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Subject:Re: Grad school (PhDs) From:Richard elGurutm Howland-Bolton <reh1 -at- CORNELL -dot- EDU> Date:Fri, 29 Oct 1993 09:38:03 -0500
>Alun-->A little harsh. Michael's point, I suspect, is that it's
>presumptuous to assume that female readers are going to feel "included" in
>Thoreau's quotation, as it reads orginally. As a result, M.'s applied
>well-established citation practice to the quote to make that point without
>elaborating upon it.
>As for "the rest of us learned to spell and moved on to join the real
>world"--Well, it must be terrific to romanticize being tooooo busy to
>think about the way language influences our perception of the people,
>events, and actions that surround us (e.g., if I manage a department and
>describe my administrative support as "the girls," am I not making a bunch
>of assumptions about that group that I mightn't make if I described them
>as "my people?").
>Or am I simply being PC, like Michael....? Hmmm. Signed, Constantly struck
>by the anger that some folks towards folks who make attempts to be
>inclusive, rather than presumptive....
>> Michael Gos (but not Thoreau, who was not so politically correct) writes:
>> "Most (wo)men lead lives of quiet desparation" (sic)
>> ... whereas, the rest of us learned to spell and moved on to join
>> the real world.
>> ALUN W...
A few points
1) To me it looks as though Michael is suggesting that the phrase should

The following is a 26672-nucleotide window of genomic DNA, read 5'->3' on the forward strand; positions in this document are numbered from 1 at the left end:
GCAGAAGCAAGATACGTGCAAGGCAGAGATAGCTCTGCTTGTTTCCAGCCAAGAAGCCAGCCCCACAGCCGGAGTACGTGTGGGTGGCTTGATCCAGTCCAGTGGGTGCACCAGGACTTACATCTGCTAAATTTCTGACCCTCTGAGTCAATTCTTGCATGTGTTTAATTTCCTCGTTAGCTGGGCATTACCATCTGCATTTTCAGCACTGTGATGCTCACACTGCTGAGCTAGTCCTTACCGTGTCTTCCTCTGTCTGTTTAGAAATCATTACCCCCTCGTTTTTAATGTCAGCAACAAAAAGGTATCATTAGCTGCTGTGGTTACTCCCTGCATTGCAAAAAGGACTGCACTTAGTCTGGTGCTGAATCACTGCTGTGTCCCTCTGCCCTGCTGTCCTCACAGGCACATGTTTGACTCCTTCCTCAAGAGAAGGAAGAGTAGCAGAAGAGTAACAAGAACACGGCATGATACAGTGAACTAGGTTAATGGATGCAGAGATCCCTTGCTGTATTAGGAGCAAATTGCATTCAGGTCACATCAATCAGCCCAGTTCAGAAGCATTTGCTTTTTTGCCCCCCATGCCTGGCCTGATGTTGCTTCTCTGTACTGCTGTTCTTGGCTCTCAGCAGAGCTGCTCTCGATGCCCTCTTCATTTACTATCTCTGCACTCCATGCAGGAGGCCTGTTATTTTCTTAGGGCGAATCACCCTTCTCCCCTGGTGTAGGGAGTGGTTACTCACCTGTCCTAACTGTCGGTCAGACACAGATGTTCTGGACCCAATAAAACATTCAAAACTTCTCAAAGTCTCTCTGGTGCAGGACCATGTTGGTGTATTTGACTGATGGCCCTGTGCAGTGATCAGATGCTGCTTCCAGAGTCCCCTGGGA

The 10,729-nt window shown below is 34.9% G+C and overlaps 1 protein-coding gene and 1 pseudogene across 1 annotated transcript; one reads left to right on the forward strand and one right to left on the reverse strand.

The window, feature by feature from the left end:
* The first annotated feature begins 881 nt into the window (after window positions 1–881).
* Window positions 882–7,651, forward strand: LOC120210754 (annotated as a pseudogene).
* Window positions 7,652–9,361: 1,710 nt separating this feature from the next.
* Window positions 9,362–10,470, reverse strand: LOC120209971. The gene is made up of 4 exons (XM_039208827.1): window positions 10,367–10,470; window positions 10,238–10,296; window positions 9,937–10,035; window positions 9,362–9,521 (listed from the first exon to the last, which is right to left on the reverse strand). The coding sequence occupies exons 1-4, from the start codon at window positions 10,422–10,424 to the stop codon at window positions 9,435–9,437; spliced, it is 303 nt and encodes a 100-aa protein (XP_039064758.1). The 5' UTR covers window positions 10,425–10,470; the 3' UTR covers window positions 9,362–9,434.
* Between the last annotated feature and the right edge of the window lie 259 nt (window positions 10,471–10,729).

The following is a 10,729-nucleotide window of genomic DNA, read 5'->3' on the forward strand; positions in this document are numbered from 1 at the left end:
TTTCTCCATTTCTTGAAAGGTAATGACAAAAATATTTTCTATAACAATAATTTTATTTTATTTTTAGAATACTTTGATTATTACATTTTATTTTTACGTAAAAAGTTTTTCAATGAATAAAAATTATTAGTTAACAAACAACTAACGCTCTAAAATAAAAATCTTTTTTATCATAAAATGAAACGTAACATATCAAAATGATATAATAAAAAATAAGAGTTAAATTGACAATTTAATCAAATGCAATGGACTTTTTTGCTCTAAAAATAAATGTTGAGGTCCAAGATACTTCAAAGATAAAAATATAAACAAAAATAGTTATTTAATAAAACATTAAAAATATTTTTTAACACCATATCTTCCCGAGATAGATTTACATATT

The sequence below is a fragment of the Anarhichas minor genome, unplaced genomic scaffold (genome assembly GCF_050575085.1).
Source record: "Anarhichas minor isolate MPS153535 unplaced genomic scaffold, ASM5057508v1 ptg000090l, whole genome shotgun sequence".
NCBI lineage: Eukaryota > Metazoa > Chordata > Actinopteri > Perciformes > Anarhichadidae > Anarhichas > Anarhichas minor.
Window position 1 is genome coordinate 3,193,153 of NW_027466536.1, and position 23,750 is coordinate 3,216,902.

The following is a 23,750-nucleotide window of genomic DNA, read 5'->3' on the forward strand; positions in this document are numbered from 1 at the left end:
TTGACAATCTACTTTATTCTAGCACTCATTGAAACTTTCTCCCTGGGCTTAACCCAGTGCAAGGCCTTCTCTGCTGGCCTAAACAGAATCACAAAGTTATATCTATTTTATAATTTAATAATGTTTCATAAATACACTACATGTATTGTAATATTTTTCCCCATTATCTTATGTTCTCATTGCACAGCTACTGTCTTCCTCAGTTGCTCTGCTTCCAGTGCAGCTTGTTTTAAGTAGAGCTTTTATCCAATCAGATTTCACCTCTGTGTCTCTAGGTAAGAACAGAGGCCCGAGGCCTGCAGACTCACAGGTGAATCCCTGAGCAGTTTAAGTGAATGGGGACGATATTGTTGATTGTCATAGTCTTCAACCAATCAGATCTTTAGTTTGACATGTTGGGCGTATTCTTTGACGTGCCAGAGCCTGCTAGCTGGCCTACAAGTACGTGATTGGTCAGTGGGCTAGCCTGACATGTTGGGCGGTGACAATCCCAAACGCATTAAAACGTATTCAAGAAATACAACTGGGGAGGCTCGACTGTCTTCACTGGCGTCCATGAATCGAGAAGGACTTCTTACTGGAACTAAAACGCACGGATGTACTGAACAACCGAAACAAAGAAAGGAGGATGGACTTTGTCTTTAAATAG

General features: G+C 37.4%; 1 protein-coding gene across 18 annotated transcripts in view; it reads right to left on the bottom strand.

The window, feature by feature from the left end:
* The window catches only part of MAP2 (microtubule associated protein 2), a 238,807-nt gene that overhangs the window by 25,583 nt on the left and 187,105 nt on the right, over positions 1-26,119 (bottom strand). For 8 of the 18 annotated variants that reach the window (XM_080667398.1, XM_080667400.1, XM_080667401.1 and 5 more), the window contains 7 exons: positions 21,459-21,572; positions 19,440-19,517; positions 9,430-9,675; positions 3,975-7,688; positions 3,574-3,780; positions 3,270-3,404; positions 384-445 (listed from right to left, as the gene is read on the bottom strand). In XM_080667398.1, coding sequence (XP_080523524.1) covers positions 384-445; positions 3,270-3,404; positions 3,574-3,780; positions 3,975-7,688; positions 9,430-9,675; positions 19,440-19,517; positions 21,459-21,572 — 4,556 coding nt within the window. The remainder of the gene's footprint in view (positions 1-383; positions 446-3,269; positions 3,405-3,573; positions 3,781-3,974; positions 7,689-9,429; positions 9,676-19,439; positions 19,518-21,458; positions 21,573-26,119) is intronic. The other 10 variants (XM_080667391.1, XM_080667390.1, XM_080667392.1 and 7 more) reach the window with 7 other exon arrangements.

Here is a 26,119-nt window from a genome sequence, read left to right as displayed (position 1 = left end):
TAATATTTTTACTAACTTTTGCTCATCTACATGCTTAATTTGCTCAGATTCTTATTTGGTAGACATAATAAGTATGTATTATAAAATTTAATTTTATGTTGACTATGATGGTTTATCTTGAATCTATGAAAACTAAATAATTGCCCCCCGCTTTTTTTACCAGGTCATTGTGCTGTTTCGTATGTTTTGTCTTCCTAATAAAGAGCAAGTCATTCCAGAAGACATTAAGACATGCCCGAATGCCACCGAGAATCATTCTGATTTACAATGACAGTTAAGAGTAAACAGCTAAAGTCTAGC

apply only to women, and not to men (as it originally did). What's
inclusive in that?
2) It seems to me that when you are removing the mote from your brother's
eye you should make damn sure that your own can pass muster.
3) Thoreau wrote "men"--use "men" or don't use the quotation. Don't use the
quotation and then bring attention to your superior opinion of yourself and
your times. Michael is probably not morally superior to Thoreau, nor are
our times to Thoreau's times.
4) A side issue, but the man-word used to be, from the earliest times till
relatively recently, considered quite inclusive enough. Our ancestors used
"mon" or "man" much more to mean "human" than we do. They used words for
males and females which have, in the case of the female been restricted (as
in wife) or subsumed into a compound (woman), and in the case of the male
been almost wiped out (were-wolf, or -geld survive in historical writing, a
lot of specialized terms are gone, and words from latin vir survive with
semantic shift--virility etc.)
5) I'm not anti-femanist. The fact of adult males loosing their virility
and taking over generic term, and the parallel development of "girl" from a
generic to a specific lead me to the obvious conclusion. I am just against
the rewriting of literature to conform to our notions of propriety. That
leads to the likes of Mr Bowdler and (sad to say) Mr Dodgson.
6) Next thing you'll be advocating the colourization of classic movies.
Richard E. Howland-Bolton Cornell University
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